Jon Goff has an interesting variation on a concept that’s been around for a long time, but never implemented: refueling a suborbital vehicle in space to allow it to get to orbit. It’s in between Black Horse, which did an aerial fueling (or rather, oxidizing, since the propellant transferred was the oxidizer rather than the fuel), and standard orbital refueling. There’s an up side and a down side to it, relative to aerial refueling.
The down side is that unless the suborbital trajectory is fairly high, at least in velocity, you don’t have a lot of time for the operations before entering the atmosphere. You’d only have a few minutes, but that might be enough to transfer several thousand pounds of propellants. You’d have a trade as to whether to transfer just fuel, or just oxidizer or both. The latter would increase the likelihood of failure, since you’d have to mate two transfer booms, and simultaneously transfer two fluids.
The up side is that, out of the atmosphere, it’s easier and safer to fly in formation, because there are no wind gusts to worry about, and the physics is much more predictable (gravity doesn’t tend to vary much over non-astronomical times).
In a sane world, NASA would have long ago built an X-vehicle to prove out the concept, but that’s not the world in which we live. What I’d like to see is a prize for the first demonstration of such a propellant transfer operation, which all of the suborbital folks – Scaled (or VG), XCOR, Masten or Armadillo or others — could go after. You could have tiers of total propellant transferred, or total propellant transferred in a given time.
The other appealing thing about it is that, as Jon notes, it has benign abort characteristics. Which brings to mind another prize that NASA could offer (again, in a sane world). If reliability is really valued (the focus on heavy lift in general, and Ares in particular, would indicate that it’s not particularly, despite the advertisements), like low cost, it will only be achieved through high flight rates, and no one will really believe it until it’s been demonstrated. Fortunately, reusable suborbital vehicles are capable of lots of flights for low marginal cost per flight. So all they need is funding to do lots of flights. I would propose a prize for a consecutive number of successful deliveries to orbit (you could even start off with suborbital missions). Or, rather, consecutive number of non-failures, where failure is defined as losing the payload. In other words, you wouldn’t be penalized for an intact abort. The prize would be won when the requisite number of missions were flown with no losses. Abort rate could be a tie breaker for multiple winners.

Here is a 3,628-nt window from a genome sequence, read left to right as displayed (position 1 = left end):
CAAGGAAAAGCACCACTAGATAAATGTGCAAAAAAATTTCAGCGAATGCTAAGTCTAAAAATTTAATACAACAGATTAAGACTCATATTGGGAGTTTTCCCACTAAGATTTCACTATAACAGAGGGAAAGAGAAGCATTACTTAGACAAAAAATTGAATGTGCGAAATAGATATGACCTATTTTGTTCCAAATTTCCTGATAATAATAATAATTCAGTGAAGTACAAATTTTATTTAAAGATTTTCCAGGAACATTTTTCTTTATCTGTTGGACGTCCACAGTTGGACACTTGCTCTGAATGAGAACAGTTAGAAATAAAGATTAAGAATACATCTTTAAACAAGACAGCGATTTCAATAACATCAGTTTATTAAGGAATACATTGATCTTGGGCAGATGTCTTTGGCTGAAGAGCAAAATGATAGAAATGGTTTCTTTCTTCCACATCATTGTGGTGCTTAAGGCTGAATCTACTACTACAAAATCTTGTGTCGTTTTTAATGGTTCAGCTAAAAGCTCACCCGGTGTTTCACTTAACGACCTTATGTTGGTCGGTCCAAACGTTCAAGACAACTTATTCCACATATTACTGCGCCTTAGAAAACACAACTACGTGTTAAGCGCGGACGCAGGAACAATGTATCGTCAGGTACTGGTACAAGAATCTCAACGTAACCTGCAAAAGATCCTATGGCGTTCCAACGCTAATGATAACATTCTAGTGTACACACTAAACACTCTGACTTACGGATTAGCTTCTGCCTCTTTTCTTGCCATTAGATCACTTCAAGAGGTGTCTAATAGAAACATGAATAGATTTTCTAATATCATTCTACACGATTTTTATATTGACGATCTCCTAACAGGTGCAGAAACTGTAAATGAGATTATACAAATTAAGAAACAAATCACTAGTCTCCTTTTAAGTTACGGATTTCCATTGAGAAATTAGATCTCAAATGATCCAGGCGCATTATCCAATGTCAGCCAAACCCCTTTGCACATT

If you wanted to have a demonstrated reliability (defined as non-payload loss, not mission success) of 0.999, you’d have to fly a thousand flights. If the marginal cost of a suborbital flight is, say, $10K, this would cost ten million, about the same as the X-Prize. So offer a fifty-million dollar prize, and see who goes for it. Once that’s won, offer half a billion for orbital.